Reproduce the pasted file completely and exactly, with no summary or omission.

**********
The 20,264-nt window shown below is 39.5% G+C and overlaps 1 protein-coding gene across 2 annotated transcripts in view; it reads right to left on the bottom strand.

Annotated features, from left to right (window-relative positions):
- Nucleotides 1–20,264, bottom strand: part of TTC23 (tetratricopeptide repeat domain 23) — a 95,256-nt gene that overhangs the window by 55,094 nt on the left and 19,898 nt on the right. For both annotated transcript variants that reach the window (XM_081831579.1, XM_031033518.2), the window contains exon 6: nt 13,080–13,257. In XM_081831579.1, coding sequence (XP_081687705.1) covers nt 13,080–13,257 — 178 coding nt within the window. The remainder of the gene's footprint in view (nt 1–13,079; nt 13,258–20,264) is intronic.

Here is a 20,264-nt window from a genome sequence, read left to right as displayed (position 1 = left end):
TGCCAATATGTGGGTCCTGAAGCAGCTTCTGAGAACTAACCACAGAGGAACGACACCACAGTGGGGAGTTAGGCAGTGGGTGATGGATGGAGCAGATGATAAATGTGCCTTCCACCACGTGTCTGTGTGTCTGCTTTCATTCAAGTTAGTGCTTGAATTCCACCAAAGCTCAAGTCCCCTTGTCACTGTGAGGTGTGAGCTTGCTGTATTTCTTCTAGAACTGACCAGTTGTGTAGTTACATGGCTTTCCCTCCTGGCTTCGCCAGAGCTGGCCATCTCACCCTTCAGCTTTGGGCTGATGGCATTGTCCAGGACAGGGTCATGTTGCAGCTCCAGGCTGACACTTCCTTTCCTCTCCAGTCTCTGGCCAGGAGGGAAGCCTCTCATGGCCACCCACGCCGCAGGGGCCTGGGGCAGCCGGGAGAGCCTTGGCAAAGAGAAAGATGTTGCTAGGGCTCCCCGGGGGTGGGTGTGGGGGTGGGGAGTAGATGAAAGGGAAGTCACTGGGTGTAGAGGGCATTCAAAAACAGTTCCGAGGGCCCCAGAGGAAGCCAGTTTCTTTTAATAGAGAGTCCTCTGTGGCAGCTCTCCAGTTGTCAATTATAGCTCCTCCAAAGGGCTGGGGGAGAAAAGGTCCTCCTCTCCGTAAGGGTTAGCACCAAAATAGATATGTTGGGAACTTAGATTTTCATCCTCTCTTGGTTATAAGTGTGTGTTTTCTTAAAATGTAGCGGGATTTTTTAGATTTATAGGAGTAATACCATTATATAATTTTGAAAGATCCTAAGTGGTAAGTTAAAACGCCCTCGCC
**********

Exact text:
The 20,264-nt window shown below is 39.5% G+C and overlaps 1 protein-coding gene across 2 annotated transcripts in view; it reads right to left on the bottom strand.

Annotated features, from left to right (window-relative positions):
- Nucleotides 1–20,264, bottom strand: part of TTC23 (tetratricopeptide repeat domain 23) — a 95,256-nt gene that overhangs the window by 55,094 nt on the left and 19,898 nt on the right. For both annotated transcript variants that reach the window (XM_081831579.1, XM_031033518.2), the window contains exon 6: nt 13,080–13,257. In XM_081831579.1, coding sequence (XP_081687705.1) covers nt 13,080–13,257 — 178 coding nt within the window. The remainder of the gene's footprint in view (nt 1–13,079; nt 13,258–20,264) is intronic.

Here is a 20,264-nt window from a genome sequence, read left to right as displayed (position 1 = left end):
TGCCAATATGTGGGTCCTGAAGCAGCTTCTGAGAACTAACCACAGAGGAACGACACCACAGTGGGGAGTTAGGCAGTGGGTGATGGATGGAGCAGATGATAAATGTGCCTTCCACCACGTGTCTGTGTGTCTGCTTTCATTCAAGTTAGTGCTTGAATTCCACCAAAGCTCAAGTCCCCTTGTCACTGTGAGGTGTGAGCTTGCTGTATTTCTTCTAGAACTGACCAGTTGTGTAGTTACATGGCTTTCCCTCCTGGCTTCGCCAGAGCTGGCCATCTCACCCTTCAGCTTTGGGCTGATGGCATTGTCCAGGACAGGGTCATGTTGCAGCTCCAGGCTGACACTTCCTTTCCTCTCCAGTCTCTGGCCAGGAGGGAAGCCTCTCATGGCCACCCACGCCGCAGGGGCCTGGGGCAGCCGGGAGAGCCTTGGCAAAGAGAAAGATGTTGCTAGGGCTCCCCGGGGGTGGGTGTGGGGGTGGGGAGTAGATGAAAGGGAAGTCACTGGGTGTAGAGGGCATTCAAAAACAGTTCCGAGGGCCCCAGAGGAAGCCAGTTTCTTTTAATAGAGAGTCCTCTGTGGCAGCTCTCCAGTTGTCAATTATAGCTCCTCCAAAGGGCTGGGGGAGAAAAGGTCCTCCTCTCCGTAAGGGTTAGCACCAAAATAGATATGTTGGGAACTTAGATTTTCATCCTCTCTTGGTTATAAGTGTGTGTTTTCTTAAAATGTAGCGGGATTTTTTAGATTTATAGGAGTAATACCATTATATAATTTTGAAAGATCCTAAGTGGTAAGTTAAAACGCCCTCGCC